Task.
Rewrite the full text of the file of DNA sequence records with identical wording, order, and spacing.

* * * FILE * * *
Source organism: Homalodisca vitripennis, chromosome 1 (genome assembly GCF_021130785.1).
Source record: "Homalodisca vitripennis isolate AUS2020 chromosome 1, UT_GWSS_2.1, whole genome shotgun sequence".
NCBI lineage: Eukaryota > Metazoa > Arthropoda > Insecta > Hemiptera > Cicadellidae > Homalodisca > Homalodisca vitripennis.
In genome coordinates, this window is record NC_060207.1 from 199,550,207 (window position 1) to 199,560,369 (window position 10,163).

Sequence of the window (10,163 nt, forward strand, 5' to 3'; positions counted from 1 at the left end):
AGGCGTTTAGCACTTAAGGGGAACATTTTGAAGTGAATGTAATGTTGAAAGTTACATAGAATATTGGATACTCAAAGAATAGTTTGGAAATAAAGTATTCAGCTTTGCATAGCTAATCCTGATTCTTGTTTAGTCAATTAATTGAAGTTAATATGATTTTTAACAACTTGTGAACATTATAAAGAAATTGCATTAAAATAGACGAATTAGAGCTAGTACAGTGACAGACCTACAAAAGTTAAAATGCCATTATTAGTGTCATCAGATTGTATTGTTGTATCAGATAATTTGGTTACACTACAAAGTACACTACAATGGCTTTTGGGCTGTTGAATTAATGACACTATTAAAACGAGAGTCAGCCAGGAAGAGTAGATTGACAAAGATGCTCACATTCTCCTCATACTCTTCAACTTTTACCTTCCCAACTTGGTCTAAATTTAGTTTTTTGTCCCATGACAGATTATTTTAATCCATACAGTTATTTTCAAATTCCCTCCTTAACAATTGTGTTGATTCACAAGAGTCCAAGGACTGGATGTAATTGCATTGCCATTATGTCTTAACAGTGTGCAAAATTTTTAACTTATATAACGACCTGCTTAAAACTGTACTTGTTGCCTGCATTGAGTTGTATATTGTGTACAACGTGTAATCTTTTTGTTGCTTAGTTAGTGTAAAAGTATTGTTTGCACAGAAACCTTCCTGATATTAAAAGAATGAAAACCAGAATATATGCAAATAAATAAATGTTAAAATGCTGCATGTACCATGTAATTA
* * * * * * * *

Source organism: Homalodisca vitripennis, chromosome 1 (genome assembly GCF_021130785.1).
Source record: "Homalodisca vitripennis isolate AUS2020 chromosome 1, UT_GWSS_2.1, whole genome shotgun sequence".
NCBI lineage: Eukaryota > Metazoa > Arthropoda > Insecta > Hemiptera > Cicadellidae > Homalodisca > Homalodisca vitripennis.
In genome coordinates, this window is record NC_060207.1 from 199,550,207 (window position 1) to 199,560,369 (window position 10,163).

Sequence of the window (10,163 nt, forward strand, 5' to 3'; positions counted from 1 at the left end):
AGGCGTTTAGCACTTAAGGGGAACATTTTGAAGTGAATGTAATGTTGAAAGTTACATAGAATATTGGATACTCAAAGAATAGTTTGGAAATAAAGTATTCAGCTTTGCATAGCTAATCCTGATTCTTGTTTAGTCAATTAATTGAAGTTAATATGATTTTTAACAACTTGTGAACATTATAAAGAAATTGCATTAAAATAGACGAATTAGAGCTAGTACAGTGACAGACCTACAAAAGTTAAAATGCCATTATTAGTGTCATCAGATTGTATTGTTGTATCAGATAATTTGGTTACACTACAAAGTACACTACAATGGCTTTTGGGCTGTTGAATTAATGACACTATTAAAACGAGAGTCAGCCAGGAAGAGTAGATTGACAAAGATGCTCACATTCTCCTCATACTCTTCAACTTTTACCTTCCCAACTTGGTCTAAATTTAGTTTTTTGTCCCATGACAGATTATTTTAATCCATACAGTTATTTTCAAATTCCCTCCTTAACAATTGTGTTGATTCACAAGAGTCCAAGGACTGGATGTAATTGCATTGCCATTATGTCTTAACAGTGTGCAAAATTTTTAACTTATATAACGACCTGCTTAAAACTGTACTTGTTGCCTGCATTGAGTTGTATATTGTGTACAACGTGTAATCTTTTTGTTGCTTAGTTAGTGTAAAAGTATTGTTTGCACAGAAACCTTCCTGATATTAAAAGAATGAAAACCAGAATATATGCAAATAAATAAATGTTAAAATGCTGCATGTACCATGTAATTA